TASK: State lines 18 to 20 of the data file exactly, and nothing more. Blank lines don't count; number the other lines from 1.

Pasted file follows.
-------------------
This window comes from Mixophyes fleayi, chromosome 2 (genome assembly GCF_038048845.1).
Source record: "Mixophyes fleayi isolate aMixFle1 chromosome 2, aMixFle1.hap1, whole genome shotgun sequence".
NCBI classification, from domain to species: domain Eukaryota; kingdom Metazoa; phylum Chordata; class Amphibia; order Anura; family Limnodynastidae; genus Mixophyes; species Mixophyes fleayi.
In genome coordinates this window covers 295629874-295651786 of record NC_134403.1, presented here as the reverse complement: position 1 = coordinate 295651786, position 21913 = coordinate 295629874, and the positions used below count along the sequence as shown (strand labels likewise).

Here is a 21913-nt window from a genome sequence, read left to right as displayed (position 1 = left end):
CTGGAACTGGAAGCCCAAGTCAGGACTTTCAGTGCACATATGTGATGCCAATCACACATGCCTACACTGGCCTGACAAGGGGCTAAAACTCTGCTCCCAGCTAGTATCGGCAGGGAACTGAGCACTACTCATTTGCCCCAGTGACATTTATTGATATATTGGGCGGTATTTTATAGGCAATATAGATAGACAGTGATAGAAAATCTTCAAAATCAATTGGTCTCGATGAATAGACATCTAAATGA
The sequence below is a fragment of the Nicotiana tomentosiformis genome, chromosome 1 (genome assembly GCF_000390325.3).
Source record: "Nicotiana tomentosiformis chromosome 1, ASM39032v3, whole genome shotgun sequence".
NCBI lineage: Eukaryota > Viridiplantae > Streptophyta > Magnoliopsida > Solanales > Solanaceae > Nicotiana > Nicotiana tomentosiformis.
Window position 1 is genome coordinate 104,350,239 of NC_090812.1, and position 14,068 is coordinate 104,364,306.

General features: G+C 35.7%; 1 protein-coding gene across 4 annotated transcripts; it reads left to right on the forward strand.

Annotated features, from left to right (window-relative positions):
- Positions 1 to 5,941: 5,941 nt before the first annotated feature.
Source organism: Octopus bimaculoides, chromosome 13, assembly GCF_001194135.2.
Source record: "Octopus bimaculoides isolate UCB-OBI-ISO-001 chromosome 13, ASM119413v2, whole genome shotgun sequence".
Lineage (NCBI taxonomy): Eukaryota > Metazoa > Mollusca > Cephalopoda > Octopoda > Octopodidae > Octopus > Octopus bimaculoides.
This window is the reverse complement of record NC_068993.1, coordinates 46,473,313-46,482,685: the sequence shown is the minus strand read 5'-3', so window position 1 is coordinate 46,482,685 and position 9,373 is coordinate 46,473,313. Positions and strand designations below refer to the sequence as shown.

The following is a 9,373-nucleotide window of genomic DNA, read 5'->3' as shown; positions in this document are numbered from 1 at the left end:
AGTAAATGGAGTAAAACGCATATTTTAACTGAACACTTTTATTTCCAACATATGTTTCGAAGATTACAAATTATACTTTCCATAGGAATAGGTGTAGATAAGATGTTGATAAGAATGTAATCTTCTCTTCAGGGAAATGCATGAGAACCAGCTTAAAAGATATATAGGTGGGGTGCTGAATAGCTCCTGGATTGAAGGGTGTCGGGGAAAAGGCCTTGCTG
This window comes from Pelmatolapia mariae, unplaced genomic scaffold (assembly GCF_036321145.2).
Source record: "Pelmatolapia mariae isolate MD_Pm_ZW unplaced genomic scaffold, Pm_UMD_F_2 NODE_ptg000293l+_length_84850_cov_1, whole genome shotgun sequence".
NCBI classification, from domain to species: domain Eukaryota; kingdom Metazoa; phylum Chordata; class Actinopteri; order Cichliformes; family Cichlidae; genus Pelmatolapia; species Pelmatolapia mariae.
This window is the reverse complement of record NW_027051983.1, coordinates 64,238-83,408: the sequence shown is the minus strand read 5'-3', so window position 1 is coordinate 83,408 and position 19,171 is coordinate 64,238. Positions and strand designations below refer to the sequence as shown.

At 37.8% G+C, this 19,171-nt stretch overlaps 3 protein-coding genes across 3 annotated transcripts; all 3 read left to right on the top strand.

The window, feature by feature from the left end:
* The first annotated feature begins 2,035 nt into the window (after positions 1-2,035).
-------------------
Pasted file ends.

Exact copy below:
The following is a 9,373-nucleotide window of genomic DNA, read 5'->3' as shown; positions in this document are numbered from 1 at the left end:
AGTAAATGGAGTAAAACGCATATTTTAACTGAACACTTTTATTTCCAACATATGTTTCGAAGATTACAAATTATACTTTCCATAGGAATAGGTGTAGATAAGATGTTGATAAGAATGTAATCTTCTCTTCAGGGAAATGCATGAGAACCAGCTTAAAAGATATATAGGTGGGGTGCTGAATAGCTCCTGGATTGAAGGGTGTCGGGGAAAAGGCCTTGCTG
This window comes from Pelmatolapia mariae, unplaced genomic scaffold (assembly GCF_036321145.2).